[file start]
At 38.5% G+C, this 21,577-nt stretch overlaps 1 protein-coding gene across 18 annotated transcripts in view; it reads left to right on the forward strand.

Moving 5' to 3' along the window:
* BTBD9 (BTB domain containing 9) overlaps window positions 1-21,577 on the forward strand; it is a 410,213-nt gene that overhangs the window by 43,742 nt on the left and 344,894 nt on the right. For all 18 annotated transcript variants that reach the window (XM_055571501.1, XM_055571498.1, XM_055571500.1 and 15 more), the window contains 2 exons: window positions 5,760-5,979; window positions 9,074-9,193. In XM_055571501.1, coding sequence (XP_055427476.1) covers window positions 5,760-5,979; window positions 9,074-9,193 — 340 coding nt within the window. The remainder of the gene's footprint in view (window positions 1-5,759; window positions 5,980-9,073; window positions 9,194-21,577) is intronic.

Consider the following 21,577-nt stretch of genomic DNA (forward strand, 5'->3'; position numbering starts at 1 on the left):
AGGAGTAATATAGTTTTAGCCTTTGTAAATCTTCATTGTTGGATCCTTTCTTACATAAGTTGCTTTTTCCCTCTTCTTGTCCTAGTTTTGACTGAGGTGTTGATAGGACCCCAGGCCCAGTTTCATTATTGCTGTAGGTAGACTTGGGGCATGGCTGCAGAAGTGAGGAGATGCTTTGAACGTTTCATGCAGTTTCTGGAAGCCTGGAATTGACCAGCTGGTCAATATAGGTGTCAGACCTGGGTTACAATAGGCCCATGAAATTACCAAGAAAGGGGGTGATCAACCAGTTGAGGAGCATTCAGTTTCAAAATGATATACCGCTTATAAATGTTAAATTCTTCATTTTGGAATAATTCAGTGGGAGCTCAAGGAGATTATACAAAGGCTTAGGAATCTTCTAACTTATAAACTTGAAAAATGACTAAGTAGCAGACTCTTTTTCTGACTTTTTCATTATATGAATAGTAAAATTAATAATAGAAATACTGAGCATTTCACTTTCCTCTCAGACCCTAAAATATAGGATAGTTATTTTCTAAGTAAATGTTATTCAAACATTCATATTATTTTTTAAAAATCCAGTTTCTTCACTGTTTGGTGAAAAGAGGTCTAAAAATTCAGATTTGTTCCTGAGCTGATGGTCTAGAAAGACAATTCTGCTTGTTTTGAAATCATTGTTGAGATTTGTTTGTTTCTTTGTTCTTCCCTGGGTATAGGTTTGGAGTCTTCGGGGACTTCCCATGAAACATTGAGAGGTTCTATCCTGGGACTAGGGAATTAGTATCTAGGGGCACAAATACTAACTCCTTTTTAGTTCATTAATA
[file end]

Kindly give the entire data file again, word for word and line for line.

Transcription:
At 38.5% G+C, this 21,577-nt stretch overlaps 1 protein-coding gene across 18 annotated transcripts in view; it reads left to right on the forward strand.

Moving 5' to 3' along the window:
* BTBD9 (BTB domain containing 9) overlaps window positions 1-21,577 on the forward strand; it is a 410,213-nt gene that overhangs the window by 43,742 nt on the left and 344,894 nt on the right. For all 18 annotated transcript variants that reach the window (XM_055571501.1, XM_055571498.1, XM_055571500.1 and 15 more), the window contains 2 exons: window positions 5,760-5,979; window positions 9,074-9,193. In XM_055571501.1, coding sequence (XP_055427476.1) covers window positions 5,760-5,979; window positions 9,074-9,193 — 340 coding nt within the window. The remainder of the gene's footprint in view (window positions 1-5,759; window positions 5,980-9,073; window positions 9,194-21,577) is intronic.

Consider the following 21,577-nt stretch of genomic DNA (forward strand, 5'->3'; position numbering starts at 1 on the left):
AGGAGTAATATAGTTTTAGCCTTTGTAAATCTTCATTGTTGGATCCTTTCTTACATAAGTTGCTTTTTCCCTCTTCTTGTCCTAGTTTTGACTGAGGTGTTGATAGGACCCCAGGCCCAGTTTCATTATTGCTGTAGGTAGACTTGGGGCATGGCTGCAGAAGTGAGGAGATGCTTTGAACGTTTCATGCAGTTTCTGGAAGCCTGGAATTGACCAGCTGGTCAATATAGGTGTCAGACCTGGGTTACAATAGGCCCATGAAATTACCAAGAAAGGGGGTGATCAACCAGTTGAGGAGCATTCAGTTTCAAAATGATATACCGCTTATAAATGTTAAATTCTTCATTTTGGAATAATTCAGTGGGAGCTCAAGGAGATTATACAAAGGCTTAGGAATCTTCTAACTTATAAACTTGAAAAATGACTAAGTAGCAGACTCTTTTTCTGACTTTTTCATTATATGAATAGTAAAATTAATAATAGAAATACTGAGCATTTCACTTTCCTCTCAGACCCTAAAATATAGGATAGTTATTTTCTAAGTAAATGTTATTCAAACATTCATATTATTTTTTAAAAATCCAGTTTCTTCACTGTTTGGTGAAAAGAGGTCTAAAAATTCAGATTTGTTCCTGAGCTGATGGTCTAGAAAGACAATTCTGCTTGTTTTGAAATCATTGTTGAGATTTGTTTGTTTCTTTGTTCTTCCCTGGGTATAGGTTTGGAGTCTTCGGGGACTTCCCATGAAACATTGAGAGGTTCTATCCTGGGACTAGGGAATTAGTATCTAGGGGCACAAATACTAACTCCTTTTTAGTTCATTAATA